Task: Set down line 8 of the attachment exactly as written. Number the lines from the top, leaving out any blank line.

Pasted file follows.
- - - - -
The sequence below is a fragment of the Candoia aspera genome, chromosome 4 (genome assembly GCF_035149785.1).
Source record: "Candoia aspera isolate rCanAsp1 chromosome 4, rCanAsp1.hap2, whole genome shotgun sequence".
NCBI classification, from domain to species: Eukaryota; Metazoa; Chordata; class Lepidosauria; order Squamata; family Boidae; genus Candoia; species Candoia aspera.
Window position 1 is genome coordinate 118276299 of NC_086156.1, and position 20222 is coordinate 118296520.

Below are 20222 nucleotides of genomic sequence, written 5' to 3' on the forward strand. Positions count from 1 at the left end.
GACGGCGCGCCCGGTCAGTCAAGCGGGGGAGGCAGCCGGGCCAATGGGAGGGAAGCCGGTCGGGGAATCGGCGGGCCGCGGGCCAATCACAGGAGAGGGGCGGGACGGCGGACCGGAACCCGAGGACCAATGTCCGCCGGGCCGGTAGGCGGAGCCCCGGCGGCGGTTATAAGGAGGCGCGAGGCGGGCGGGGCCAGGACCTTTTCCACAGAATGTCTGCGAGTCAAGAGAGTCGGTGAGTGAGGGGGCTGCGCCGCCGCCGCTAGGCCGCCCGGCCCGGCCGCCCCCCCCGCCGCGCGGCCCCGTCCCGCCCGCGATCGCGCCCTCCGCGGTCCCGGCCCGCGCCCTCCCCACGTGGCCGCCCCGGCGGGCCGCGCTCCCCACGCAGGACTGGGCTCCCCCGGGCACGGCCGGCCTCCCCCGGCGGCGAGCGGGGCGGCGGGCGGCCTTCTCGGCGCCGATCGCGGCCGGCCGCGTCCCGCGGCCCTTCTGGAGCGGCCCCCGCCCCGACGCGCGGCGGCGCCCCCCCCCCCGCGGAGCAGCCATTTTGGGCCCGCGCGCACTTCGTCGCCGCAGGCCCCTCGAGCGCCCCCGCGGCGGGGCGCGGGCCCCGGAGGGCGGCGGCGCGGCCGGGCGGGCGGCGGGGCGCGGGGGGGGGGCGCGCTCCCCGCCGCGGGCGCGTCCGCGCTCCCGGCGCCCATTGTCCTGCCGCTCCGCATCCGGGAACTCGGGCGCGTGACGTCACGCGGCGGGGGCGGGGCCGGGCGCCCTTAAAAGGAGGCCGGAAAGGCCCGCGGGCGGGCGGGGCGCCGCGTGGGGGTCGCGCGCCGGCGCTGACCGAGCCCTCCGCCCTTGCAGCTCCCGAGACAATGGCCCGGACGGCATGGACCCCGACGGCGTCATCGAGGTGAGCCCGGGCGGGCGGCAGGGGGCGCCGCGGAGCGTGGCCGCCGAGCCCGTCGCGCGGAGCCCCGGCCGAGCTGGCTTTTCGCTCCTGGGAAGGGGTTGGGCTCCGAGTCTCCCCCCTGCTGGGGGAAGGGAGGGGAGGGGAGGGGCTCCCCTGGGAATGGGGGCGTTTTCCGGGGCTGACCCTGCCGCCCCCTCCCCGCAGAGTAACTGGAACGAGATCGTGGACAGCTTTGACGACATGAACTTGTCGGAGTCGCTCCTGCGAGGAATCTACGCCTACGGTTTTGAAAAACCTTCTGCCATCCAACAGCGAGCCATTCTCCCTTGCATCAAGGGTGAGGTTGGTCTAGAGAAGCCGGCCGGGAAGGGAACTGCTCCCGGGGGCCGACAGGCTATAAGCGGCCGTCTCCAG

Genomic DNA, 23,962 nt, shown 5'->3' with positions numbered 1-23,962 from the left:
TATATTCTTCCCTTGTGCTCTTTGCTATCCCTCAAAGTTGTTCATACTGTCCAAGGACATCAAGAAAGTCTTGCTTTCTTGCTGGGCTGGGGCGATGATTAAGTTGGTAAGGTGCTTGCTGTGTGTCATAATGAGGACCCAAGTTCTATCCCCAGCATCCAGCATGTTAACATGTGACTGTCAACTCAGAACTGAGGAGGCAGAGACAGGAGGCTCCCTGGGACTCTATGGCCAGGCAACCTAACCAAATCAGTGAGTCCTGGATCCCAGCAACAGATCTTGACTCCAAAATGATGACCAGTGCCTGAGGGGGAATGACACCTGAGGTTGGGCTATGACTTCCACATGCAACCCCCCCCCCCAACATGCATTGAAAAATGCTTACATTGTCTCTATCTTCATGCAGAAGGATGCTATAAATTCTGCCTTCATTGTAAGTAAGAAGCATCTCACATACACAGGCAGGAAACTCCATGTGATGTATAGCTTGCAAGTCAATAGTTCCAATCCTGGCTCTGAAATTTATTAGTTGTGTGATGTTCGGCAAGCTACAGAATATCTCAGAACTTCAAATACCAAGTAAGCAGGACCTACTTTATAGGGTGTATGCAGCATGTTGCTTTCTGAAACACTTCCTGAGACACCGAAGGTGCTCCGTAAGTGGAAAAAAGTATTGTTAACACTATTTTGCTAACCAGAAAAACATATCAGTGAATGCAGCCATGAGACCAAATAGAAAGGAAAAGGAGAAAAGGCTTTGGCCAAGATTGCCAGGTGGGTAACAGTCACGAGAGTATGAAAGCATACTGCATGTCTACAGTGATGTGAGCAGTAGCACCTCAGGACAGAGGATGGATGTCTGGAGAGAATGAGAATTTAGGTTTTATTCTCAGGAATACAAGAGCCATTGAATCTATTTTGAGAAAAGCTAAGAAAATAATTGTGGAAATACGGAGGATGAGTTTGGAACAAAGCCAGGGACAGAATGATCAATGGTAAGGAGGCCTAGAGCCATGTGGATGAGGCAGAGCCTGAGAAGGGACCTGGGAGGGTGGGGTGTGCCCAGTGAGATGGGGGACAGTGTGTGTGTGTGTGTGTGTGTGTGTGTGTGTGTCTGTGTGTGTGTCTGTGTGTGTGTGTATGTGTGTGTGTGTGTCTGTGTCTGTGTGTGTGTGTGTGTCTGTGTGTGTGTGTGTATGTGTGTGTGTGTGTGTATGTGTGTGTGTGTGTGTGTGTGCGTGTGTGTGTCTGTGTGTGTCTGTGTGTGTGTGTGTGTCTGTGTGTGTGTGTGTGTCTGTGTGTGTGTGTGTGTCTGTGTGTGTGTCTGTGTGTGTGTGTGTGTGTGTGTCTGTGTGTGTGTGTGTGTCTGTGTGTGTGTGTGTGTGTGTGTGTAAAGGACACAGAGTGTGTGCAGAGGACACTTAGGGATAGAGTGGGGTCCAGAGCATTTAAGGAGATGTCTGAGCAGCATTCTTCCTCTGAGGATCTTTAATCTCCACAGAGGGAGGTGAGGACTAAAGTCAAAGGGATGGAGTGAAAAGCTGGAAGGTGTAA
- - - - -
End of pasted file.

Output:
TATATTCTTCCCTTGTGCTCTTTGCTATCCCTCAAAGTTGTTCATACTGTCCAAGGACATCAAGAAAGTCTTGCTTTCTTGCTGGGCTGGGGCGATGATTAAGTTGGTAAGGTGCTTGCTGTGTGTCATAATGAGGACCCAAGTTCTATCCCCAGCATCCAGCATGTTAACATGTGACTGTCAACTCAGAACTGAGGAGGCAGAGACAGGAGGCTCCCTGGGACTCTATGGCCAGGCAACCTAACCAAATCAGTGAGTCCTGGATCCCAGCAACAGATCTTGACTCCAAAATGATGACCAGTGCCTGAGGGGGAATGACACCTGAGGTTGGGCTATGACTTCCACATGCAACCCCCCCCCCCAACATGCATTGAAAAATGCTTACATTGTCTCTATCTTCATGCAGAAGGATGCTATAAATTCTGCCTTCATTGTAAGTAAGAAGCATCTCACATACACAGGCAGGAAACTCCATGTGATGTATAGCTTGCAAGTCAATAGTTCCAATCCTGGCTCTGAAATTTATTAGTTGTGTGATGTTCGGCAAGCTACAGAATATCTCAGAACTTCAAATACCAAGTAAGCAGGACCTACTTTATAGGGTGTATGCAGCATGTTGCTTTCTGAAACACTTCCTGAGACACCGAAGGTGCTCCGTAAGTGGAAAAAAGTATTGTTAACACTATTTTGCTAACCAGAAAAACATATCAGTGAATGCAGCCATGAGACCAAATAGAAAGGAAAAGGAGAAAAGGCTTTGGCCAAGATTGCCAGGTGGGTAACAGTCACGAGAGTATGAAAGCATACTGCATGTCTACAGTGATGTGAGCAGTAGCACCTCAGGACAGAGGATGGATGTCTGGAGAGAATGAGAATTTAGGTTTTATTCTCAGGAATACAAGAGCCATTGAATCTATTTTGAGAAAAGCTAAGAAAATAATTGTGGAAATACGGAGGATGAGTTTGGAACAAAGCCAGGGACAGAATGATCAATGGTAAGGAGGCCTAGAGCCATGTGGATGAGGCAGAGCCTGAGAAGGGACCTGGGAGGGTGGGGTGTGCCCAGTGAGATGGGGGACAGTGTGTGTGTGTGTGTGTGTGTGTGTGTGTGTGTCTGTGTGTGTGTCTGTGTGTGTGTGTATGTGTGTGTGTGTGTCTGTGTCTGTGTGTGTGTGTGTGTCTGTGTGTGTGTGTGTATGTGTGTGTGTGTGTGTATGTGTGTGTGTGTGTGTGTGTGCGTGTGTGTGTCTGTGTGTGTCTGTGTGTGTGTGTGTGTCTGTGTGTGTGTGTGTGTCTGTGTGTGTGTGTGTGTCTGTGTGTGTGTCTGTGTGTGTGTGTGTGTGTGTGTCTGTGTGTGTGTGTGTGTCTGTGTGTGTGTGTGTGTGTGTGTGTAAAGGACACAGAGTGTGTGCAGAGGACACTTAGGGATAGAGTGGGGTCCAGAGCATTTAAGGAGATGTCTGAGCAGCATTCTTCCTCTGAGGATCTTTAATCTCCACAGAGGGAGGTGAGGACTAAAGTCAAAGGGATGGAGTGAAAAGCTGGAAGGTGTAA